Olivers Place – Preston Office Building

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Preston Office Building

Preston Office Development, Lancashire – design by Moxon, architects

8 Apr 2009

Preston Office

Planning permission granted on Moxon’s ‘hedgehog’ building

Design: Moxon Architects

‘Hedgehog Office’, Lancashire

Preston Office Preston Office Preston Office

Moxon Architects have received planning permission for Oliver’s Place Preston, a new 40,000 square foot commercial development with associated car parking. Planning has been granted for a four storey office building and a multi-deck car park.

Moxon’s design offers a visually distinctive architectural style that is intended to be an exemplar of its kind with a strong visual presence. The scheme as a whole, including the surface and multi deck car parking facilities, will make full use of the opportunity presented by this high profile site to dramatically improve the character and quality of the area.

The primary architectural expression of the building is through an array of anodised aluminium fins, cantilevered from vertical support brackets on all four façades of the building. The aluminium fins, are all oriented in the same direction. On the South West façade they act as a large scale brise soleil and rain screen, but appear more visually permeable on the South East façade. Early morning and winter sunlight is able to enter the building while in high summer sun is excluded and so does not adversely alter the environmental conditions within the building. The aluminium fins also appear as a thicket of material that gives the building a striking appearance that changes dramatically depending on the position of the viewer.

Preston Office Preston Office Preston Office

This competition winning scheme by Moxon was the result of an international design competition organised by Gardinia Ltd and the RIBA. The clients brief called for an ‘exceptional piece of architecture’, which would provide a high quality office space and a ‘landmark’ office scheme suitable for the highly visible and prominent site. Moxon’s designs were selected by a jury including architect Ian Simpson and Nick Johnson of developers Urban Splash. The project has since received a commendation’s from the Architectural Review, British Council of Offices and MIPIM 2009 Future Projects Awards.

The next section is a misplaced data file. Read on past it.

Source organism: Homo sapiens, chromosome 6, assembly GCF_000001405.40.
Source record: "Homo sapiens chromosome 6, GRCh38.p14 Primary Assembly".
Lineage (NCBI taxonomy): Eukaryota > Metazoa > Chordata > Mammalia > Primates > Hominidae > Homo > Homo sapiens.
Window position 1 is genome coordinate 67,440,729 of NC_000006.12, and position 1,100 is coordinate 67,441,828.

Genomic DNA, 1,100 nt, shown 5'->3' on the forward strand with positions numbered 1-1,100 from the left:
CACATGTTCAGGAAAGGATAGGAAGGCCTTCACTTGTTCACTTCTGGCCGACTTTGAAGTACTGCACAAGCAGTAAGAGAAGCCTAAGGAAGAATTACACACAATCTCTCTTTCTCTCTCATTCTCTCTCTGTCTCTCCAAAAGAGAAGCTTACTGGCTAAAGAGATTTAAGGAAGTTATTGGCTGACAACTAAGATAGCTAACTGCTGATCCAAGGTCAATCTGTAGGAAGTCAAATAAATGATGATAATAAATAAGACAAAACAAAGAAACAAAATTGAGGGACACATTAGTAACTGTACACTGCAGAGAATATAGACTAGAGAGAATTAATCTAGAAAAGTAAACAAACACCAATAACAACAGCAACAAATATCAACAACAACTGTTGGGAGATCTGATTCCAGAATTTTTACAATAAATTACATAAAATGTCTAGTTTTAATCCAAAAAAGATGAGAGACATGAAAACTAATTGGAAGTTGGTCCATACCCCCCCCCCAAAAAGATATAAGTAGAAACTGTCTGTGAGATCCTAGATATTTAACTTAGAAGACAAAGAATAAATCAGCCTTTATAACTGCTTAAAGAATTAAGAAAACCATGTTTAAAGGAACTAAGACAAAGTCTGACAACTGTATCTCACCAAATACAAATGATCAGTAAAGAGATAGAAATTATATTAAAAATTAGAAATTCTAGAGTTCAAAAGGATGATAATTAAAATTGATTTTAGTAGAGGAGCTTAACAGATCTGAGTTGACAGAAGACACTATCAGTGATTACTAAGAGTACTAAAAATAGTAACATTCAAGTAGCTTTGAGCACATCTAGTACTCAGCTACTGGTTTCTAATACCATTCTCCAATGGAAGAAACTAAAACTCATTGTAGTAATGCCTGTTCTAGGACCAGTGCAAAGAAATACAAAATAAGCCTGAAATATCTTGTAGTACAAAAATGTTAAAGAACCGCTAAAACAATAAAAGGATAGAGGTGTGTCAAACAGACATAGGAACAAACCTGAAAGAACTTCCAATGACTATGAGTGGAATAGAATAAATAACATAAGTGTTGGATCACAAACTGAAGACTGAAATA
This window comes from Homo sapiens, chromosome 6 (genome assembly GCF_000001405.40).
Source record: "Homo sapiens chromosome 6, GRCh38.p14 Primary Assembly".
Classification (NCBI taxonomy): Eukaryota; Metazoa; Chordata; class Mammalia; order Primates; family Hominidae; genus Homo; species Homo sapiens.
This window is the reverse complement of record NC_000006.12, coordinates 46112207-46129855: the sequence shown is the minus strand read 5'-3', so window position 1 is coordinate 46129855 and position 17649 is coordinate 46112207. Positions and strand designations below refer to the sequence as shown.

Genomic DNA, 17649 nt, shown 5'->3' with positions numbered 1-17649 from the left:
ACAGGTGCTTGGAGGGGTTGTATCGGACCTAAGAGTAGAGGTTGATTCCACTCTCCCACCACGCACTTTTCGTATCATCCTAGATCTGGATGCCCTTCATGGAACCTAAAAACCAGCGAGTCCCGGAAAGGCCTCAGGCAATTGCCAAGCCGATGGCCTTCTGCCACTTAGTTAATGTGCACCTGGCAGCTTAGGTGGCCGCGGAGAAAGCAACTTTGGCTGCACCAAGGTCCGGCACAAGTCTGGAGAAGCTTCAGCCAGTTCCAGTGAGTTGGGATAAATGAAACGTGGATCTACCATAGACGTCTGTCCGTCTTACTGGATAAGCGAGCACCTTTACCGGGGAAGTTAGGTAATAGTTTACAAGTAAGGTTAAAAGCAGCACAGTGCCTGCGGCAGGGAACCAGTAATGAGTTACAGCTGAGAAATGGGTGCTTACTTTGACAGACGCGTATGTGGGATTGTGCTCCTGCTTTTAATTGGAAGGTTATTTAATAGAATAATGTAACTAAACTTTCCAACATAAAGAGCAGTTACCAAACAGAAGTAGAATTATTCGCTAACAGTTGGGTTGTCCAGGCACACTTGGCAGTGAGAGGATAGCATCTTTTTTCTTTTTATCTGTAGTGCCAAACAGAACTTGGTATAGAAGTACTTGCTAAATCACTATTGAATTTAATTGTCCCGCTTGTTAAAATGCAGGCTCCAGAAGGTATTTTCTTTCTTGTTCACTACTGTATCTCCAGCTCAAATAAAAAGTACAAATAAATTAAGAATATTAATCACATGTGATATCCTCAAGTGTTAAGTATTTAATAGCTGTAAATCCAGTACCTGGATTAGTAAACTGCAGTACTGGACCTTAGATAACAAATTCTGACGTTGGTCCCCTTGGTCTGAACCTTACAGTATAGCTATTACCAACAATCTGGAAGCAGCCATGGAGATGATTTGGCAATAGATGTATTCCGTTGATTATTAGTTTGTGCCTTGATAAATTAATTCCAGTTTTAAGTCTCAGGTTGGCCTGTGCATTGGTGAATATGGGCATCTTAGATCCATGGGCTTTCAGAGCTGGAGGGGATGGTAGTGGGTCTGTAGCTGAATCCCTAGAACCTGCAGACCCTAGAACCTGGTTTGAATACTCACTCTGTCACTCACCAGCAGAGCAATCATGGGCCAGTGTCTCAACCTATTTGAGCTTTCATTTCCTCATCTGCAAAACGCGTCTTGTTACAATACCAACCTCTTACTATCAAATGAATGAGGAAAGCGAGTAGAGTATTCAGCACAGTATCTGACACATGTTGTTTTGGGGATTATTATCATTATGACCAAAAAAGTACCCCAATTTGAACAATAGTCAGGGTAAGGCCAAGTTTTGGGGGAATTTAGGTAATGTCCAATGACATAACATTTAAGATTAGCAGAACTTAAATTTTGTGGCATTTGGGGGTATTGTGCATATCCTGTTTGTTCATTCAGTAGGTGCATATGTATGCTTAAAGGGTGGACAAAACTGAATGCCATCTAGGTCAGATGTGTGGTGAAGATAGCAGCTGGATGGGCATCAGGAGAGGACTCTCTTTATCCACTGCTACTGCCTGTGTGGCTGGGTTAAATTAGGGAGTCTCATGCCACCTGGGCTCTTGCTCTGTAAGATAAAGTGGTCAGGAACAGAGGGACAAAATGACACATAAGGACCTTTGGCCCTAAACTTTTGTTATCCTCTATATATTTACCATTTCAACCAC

Architect Ian Simpson, chair of the jury, said the Moxon scheme was a “unique design that offered good simple spaces, intriguing views out, and an extraordinary quality of light.”

Ben Addy, director Moxon architects says: “Preston is an ambitious city and this competition presented us with an opportunity to work on a unique landmark building for the area. The intelligibility of the project enabled a really constructive dialogue with the Local Authority. It has been very well received by the local community and it was great to see it being passed so emphatically.”

The office building has a footprint of 1314 sqm and a total gross internal floor area of 4236 sqm. The multi-deck car park comprises two deck levels over a ground level surface car park. The site of the proposed development lies approximately 2.5 miles North East of Preston City Centre, at the junction of Eastway and Olivers Place.

Previously:

Preston Office Building – Planning Submission

Olivers Place, Preston, Lancashire, England
Stage: Detailed Design [RIBA D]
RIBA Competition Winner 2007

Preston Offices Preston Office Building Preston Offices Building Preston Office Building

Planning Submission Autumn 2008

Moxon are currently working on a new 40,000 square foot office building for commercial clients in Preston in the North West of England. The primary architectural expression of the building is through an array of anodized aluminium fins suspended from tensile rods on all four facades of the building.